Religious opportunities are plentiful as there are many churches in the community. The churches of Aiken represented denominations of Baptist, Methodist, Pentecostal, Episcopal, and non-denominational. The variety of denominations allows the community to practice their specific beliefs. A sign displayed in front of Millbrook Baptist Church was asking for canned goods to help the community and provide the impoverished with food. This shows how the church contributes to the health and wellbeing of the community in ways other than religion.

Analysis of Data

The religious availability of Aiken is a strong suit for the community. The churches provide the community with a place to share their common beliefs and values with one another and help to unite the community together. Healthcare availability is a strength of Aiken as well. There are opportunities for the community to seek primary care, urgent care, or health maintenance services, such as dentist offices. Connecting the community members to services that prevent barriers that limit them from receiving healthcare allows them the opportunities to receive the help they desire. Safety is held to a high standard in Aiken, as there are many officers that are on patrol. The higher quantity of officers out for patrol allows for quicker responses to emergencies, which gives the community a sense of security in their safety.

Weaknesses of the community are more prevalent. Poverty stricken areas are examples that the median household income is lower in Aiken. According to the Census Bureau (2021), the median household income of Aiken is $56,202. This is lower than the national average of $67,521, but higher than surrounding areas, such as Augusta, which is $53,269 and North Augusta, which is $51,084 (U.S. Census Bureau, 2021). A primary weakness relates to the health and morbidity of the Aiken community. According to Schmitt (2017), the highest obesity rates throughout the United States is in the Midwest and the South. With this being said, Aiken is already at risk for obesity. Aiken has an overabundance of fast-food restaurants on Whiskey Road that encourage people to eat ultra-processed food (UPF). According to Beslay (2020), UPF is associated with significant increases in weight. Kathy Kitchens, NP (personal communication, September 26th, 2022) explained that roughly 90% of her patients in Aiken are obese.  The nutritional quality of an individual’s diet is one of the most major modifiable risk factors for weight management (Beslay, 2020). The town does not offer many affordable restaurants that are nutritious and that produce quality food. Kathy Kitchens, NP (personal communication, September 26th, 2022) stated that “Education is key to tackling obesity with the primary focus being on diet.” The issue of obesity must be approached from a multifactorial perspective to help address the issue. However, with the help of Aiken’s abundance in healthcare services, the community can unite in efforts to address this issue collectively.

Plan for Intervention

Introducing a long-term program that educates about obesity, connects community members with local resources and encourages routine follow-ups would prove to be beneficial for the Aiken community. The initiation of a long-term program would offer the Aiken community an opportunity to take control of their weight and regain their footing towards a healthier, happier life. The program would need to offer in-person and digital modes of application that would focus on the education and maintenance of weight management. According to Kathy Kitchens, NP (personal communication, September 26th, 2022), education and lack of resources are the biggest barriers for overweight individuals to incorporate a balanced diet into their routine. Regarding Kathy Kitchen’s observation, the program would need to also connect participating patients with one of the many health related resources located in Aiken.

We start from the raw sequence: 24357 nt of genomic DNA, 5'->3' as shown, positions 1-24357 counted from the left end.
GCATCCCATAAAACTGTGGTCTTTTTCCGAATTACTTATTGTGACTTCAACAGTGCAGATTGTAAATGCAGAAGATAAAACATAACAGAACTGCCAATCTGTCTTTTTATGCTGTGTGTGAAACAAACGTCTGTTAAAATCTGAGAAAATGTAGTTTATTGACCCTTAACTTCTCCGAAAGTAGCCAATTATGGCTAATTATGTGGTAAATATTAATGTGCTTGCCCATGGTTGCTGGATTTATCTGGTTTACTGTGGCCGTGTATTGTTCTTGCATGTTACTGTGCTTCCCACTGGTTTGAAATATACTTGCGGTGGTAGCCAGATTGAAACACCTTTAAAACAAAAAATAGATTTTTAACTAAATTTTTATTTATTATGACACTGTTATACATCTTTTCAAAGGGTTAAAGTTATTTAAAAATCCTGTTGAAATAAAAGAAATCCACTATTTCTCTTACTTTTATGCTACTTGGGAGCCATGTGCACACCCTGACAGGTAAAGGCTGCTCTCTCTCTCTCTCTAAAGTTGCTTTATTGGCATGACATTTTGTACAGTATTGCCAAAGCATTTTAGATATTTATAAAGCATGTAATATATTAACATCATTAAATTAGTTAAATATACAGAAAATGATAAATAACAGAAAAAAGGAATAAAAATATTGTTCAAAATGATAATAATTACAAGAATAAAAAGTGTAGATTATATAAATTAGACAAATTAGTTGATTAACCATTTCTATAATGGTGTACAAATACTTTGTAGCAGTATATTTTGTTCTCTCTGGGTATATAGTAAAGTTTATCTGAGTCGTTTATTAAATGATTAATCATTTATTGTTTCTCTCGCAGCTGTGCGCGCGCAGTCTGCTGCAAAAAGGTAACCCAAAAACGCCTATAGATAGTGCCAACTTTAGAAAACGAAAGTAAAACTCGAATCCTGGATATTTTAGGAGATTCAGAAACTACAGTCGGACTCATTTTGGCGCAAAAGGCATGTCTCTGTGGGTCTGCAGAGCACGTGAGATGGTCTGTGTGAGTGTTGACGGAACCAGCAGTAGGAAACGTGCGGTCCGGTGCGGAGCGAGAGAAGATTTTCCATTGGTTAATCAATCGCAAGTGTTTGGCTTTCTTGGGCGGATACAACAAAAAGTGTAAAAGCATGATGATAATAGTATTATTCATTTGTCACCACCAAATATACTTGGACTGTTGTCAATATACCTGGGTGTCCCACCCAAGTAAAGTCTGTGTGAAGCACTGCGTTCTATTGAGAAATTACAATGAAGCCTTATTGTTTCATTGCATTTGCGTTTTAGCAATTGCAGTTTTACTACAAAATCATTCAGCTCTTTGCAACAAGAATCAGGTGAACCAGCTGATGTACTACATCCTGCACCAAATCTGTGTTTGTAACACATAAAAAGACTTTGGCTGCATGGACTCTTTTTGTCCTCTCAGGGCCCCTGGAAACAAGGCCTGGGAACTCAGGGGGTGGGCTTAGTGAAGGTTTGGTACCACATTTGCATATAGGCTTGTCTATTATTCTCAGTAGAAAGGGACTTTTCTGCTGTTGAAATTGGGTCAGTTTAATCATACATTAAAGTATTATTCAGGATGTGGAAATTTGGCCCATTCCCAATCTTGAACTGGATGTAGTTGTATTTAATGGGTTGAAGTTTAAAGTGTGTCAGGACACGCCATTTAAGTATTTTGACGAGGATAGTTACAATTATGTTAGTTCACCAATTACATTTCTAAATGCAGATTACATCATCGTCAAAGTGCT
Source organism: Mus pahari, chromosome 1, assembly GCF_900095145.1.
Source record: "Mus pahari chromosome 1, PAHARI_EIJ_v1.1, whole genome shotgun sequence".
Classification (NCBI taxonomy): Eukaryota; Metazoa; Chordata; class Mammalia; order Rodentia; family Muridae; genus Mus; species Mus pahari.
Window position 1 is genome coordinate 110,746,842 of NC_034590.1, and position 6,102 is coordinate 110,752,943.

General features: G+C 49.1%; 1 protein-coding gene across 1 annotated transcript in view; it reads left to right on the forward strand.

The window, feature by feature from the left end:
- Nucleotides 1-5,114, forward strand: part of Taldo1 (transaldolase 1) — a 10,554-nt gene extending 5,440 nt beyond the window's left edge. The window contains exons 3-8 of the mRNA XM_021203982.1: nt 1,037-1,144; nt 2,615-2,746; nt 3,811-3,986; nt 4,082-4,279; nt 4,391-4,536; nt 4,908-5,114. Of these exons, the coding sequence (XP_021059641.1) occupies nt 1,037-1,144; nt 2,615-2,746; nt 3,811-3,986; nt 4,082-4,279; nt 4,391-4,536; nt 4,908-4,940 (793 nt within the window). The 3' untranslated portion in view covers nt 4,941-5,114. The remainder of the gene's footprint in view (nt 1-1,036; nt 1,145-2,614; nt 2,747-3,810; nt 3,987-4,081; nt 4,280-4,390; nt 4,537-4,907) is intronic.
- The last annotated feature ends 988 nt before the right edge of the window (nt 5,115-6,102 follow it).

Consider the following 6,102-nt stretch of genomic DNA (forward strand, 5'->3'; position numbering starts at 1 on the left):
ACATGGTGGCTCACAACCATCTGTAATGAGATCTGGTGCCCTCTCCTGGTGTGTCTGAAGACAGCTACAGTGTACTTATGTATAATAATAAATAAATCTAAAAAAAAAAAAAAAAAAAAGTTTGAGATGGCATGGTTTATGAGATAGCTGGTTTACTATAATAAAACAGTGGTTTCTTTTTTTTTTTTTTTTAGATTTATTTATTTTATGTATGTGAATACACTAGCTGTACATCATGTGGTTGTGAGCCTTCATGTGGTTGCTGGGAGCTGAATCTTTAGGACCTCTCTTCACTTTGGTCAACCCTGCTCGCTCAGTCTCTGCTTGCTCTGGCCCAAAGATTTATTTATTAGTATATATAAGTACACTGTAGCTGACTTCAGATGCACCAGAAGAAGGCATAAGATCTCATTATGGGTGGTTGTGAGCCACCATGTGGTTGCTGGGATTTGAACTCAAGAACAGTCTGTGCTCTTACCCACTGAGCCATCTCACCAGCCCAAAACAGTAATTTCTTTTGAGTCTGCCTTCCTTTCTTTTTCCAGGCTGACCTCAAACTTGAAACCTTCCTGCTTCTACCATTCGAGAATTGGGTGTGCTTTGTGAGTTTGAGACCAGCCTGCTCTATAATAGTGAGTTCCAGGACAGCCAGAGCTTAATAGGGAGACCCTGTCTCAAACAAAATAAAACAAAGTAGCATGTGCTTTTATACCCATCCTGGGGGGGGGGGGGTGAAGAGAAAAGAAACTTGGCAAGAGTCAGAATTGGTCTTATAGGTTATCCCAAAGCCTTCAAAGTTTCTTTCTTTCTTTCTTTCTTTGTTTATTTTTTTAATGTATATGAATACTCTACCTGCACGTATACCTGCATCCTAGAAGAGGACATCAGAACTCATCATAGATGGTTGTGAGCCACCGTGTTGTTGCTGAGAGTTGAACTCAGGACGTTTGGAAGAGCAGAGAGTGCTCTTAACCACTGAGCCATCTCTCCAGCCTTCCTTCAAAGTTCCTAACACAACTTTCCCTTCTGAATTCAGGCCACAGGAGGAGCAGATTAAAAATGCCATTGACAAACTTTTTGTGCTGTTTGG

An example of a program that offers beneficial change to a community relating to obesity is the mobile app Zanadio. Zanadio, which was approved by the German Federal Institute for Drugs and Medical Devices, has been introduced on the national scale in Germany to help provide a digital and multimodal treatment plan for patients diagnosed with obesity (Forkmann, 2022). The goal of Zanadio is to provide education and support to patients in order to beneficially change their lifestyle choices to treat obesity (Forkmann,2022). The program incorporates nutritional, behavioral, physical and psychological support to their patients as part of their six-to-12-month long treatment plan. The mobile app allows patients to communicate with physicians and psychotherapists. Forkmann (2022) found that the patients using Zanadio expressed that weight loss was important. Many of them stated they had a long history of weight loss attempts. The success of Zanadio was judged by a clinical trial in which they reached a weight loss of at least five percent in all patients. Forkmann (2022) found that 3-5% of weight loss still positively affects obesity-related comorbidities and improved physical and psychosocial comorbidities.